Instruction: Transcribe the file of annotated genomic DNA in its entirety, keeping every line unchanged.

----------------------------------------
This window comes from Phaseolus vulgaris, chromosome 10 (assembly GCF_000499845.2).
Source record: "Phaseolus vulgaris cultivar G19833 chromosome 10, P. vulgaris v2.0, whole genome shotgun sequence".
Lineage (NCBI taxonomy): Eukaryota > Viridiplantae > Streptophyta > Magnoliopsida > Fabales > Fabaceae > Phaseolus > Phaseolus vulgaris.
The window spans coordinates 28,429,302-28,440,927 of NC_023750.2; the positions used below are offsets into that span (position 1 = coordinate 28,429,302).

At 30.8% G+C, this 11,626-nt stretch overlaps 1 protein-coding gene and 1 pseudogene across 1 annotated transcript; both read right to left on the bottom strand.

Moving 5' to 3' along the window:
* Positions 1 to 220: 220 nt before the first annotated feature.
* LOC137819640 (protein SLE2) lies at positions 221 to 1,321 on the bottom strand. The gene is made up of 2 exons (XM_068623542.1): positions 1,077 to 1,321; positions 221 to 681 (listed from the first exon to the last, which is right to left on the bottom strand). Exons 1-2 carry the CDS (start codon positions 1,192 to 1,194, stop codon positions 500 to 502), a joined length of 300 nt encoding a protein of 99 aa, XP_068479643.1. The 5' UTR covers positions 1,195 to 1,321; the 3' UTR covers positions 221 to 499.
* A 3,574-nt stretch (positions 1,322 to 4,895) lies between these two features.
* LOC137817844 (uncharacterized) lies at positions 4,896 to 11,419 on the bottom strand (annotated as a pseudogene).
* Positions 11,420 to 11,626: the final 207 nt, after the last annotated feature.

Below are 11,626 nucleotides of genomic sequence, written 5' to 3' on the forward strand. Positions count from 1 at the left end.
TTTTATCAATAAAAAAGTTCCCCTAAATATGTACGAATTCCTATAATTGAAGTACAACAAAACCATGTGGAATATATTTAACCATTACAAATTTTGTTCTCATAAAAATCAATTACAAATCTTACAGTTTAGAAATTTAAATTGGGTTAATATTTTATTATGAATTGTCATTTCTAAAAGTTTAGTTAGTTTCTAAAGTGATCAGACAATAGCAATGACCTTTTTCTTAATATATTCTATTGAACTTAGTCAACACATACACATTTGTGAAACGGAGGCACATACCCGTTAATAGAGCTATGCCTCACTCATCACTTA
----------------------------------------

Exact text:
This window comes from Phaseolus vulgaris, chromosome 10 (assembly GCF_000499845.2).
Source record: "Phaseolus vulgaris cultivar G19833 chromosome 10, P. vulgaris v2.0, whole genome shotgun sequence".
Lineage (NCBI taxonomy): Eukaryota > Viridiplantae > Streptophyta > Magnoliopsida > Fabales > Fabaceae > Phaseolus > Phaseolus vulgaris.
The window spans coordinates 28,429,302-28,440,927 of NC_023750.2; the positions used below are offsets into that span (position 1 = coordinate 28,429,302).

At 30.8% G+C, this 11,626-nt stretch overlaps 1 protein-coding gene and 1 pseudogene across 1 annotated transcript; both read right to left on the bottom strand.

Moving 5' to 3' along the window:
* Positions 1 to 220: 220 nt before the first annotated feature.
* LOC137819640 (protein SLE2) lies at positions 221 to 1,321 on the bottom strand. The gene is made up of 2 exons (XM_068623542.1): positions 1,077 to 1,321; positions 221 to 681 (listed from the first exon to the last, which is right to left on the bottom strand). Exons 1-2 carry the CDS (start codon positions 1,192 to 1,194, stop codon positions 500 to 502), a joined length of 300 nt encoding a protein of 99 aa, XP_068479643.1. The 5' UTR covers positions 1,195 to 1,321; the 3' UTR covers positions 221 to 499.
* A 3,574-nt stretch (positions 1,322 to 4,895) lies between these two features.
* LOC137817844 (uncharacterized) lies at positions 4,896 to 11,419 on the bottom strand (annotated as a pseudogene).
* Positions 11,420 to 11,626: the final 207 nt, after the last annotated feature.

Below are 11,626 nucleotides of genomic sequence, written 5' to 3' on the forward strand. Positions count from 1 at the left end.
TTTTATCAATAAAAAAGTTCCCCTAAATATGTACGAATTCCTATAATTGAAGTACAACAAAACCATGTGGAATATATTTAACCATTACAAATTTTGTTCTCATAAAAATCAATTACAAATCTTACAGTTTAGAAATTTAAATTGGGTTAATATTTTATTATGAATTGTCATTTCTAAAAGTTTAGTTAGTTTCTAAAGTGATCAGACAATAGCAATGACCTTTTTCTTAATATATTCTATTGAACTTAGTCAACACATACACATTTGTGAAACGGAGGCACATACCCGTTAATAGAGCTATGCCTCACTCATCACTTA